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Japanese Funds Eager To Get Out Of U.S. REITs, Not CRE

For much of the 2010s, Japanese investors acquired U.S. REIT stocks in a big way, helping to maintain valuations in the sector. Now the flow is going the other way, with Japanese funds divesting themselves from REITs — and apparently putting downward pressure on REIT share prices.


The selling trend has been accelerating since 2016, with Japanese funds selling off more than half of their holdings in the sector since then. As their yields fell, investors cashed out and fundraising became more difficult, the Wall Street Journal reports.

There has been a sea change in the last two years. At the peak in 2016, Japanese funds held nearly $50B total in U.S. REITs, controlling about 7% of the U.S. REIT market, according to Green Street Advisors data. Now the total is around $20B.

The movement by investors helps explain why REITs have tended to be undervalued in recent years, at least compared to the value of the assets they hold (a discount of about 13%, Green Street said).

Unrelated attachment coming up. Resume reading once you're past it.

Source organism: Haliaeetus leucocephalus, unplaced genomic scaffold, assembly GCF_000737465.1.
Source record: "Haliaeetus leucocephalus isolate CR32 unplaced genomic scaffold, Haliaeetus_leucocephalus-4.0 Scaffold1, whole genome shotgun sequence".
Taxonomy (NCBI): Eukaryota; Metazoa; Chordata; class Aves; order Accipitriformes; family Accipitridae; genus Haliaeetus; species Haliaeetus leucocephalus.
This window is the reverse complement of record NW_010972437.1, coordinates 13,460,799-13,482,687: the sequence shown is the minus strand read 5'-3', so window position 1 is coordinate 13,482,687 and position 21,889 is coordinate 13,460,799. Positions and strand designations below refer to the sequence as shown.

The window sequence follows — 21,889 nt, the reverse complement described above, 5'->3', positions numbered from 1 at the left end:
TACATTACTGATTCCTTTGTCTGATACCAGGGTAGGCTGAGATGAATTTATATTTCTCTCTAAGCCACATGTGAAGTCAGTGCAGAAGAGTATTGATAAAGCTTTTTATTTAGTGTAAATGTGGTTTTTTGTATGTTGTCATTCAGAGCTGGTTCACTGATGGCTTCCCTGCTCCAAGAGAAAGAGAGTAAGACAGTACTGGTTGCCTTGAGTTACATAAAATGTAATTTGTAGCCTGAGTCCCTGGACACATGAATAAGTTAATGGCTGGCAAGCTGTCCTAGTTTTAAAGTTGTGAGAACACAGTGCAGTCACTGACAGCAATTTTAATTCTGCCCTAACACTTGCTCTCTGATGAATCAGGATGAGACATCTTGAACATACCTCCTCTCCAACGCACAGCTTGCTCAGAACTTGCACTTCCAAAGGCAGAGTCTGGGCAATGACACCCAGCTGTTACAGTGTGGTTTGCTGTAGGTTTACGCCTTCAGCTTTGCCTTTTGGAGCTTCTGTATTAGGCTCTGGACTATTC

This isn't the first time that Japanese investors have moved in or out of U.S. real estate in a sudden shift. That happened with major Japanese buys in the 1980s and then sell-offs in the 1990s, generally to the detriment of Japanese investors.

Japanese investors aren't the only ones exiting U.S. real estate. Chinese investors have spent much of 2018 doing so, though mostly selling assets rather than REIT shares, as the Chinese government pressured them to do so.

While Japanese funds are moving out of U.S. REITs (for now), that hardly means they are uninterested in U.S. real estate.

“[Japan] is a spectacular capital source,” Savills Studley Vice Chairman and co-head of the Capital Markets Group Woody Heller told Bisnow earlier this year. "They have reactivated their interest in the States."

Although there was a year-over-year fall in transaction volume in the first half of 2018, Japanese investors' appetite for overseas real estate remains strong, with $577M of outbound investment in early 2018, CBRE reports. Most of the total is still going to the Americas.

The first half of this year saw the announcements of several funds targeting overseas real estate as well as acquisitions of overseas asset management firms, CBRE said. Japanese investors are continuing to set up a framework to facilitate outbound investment.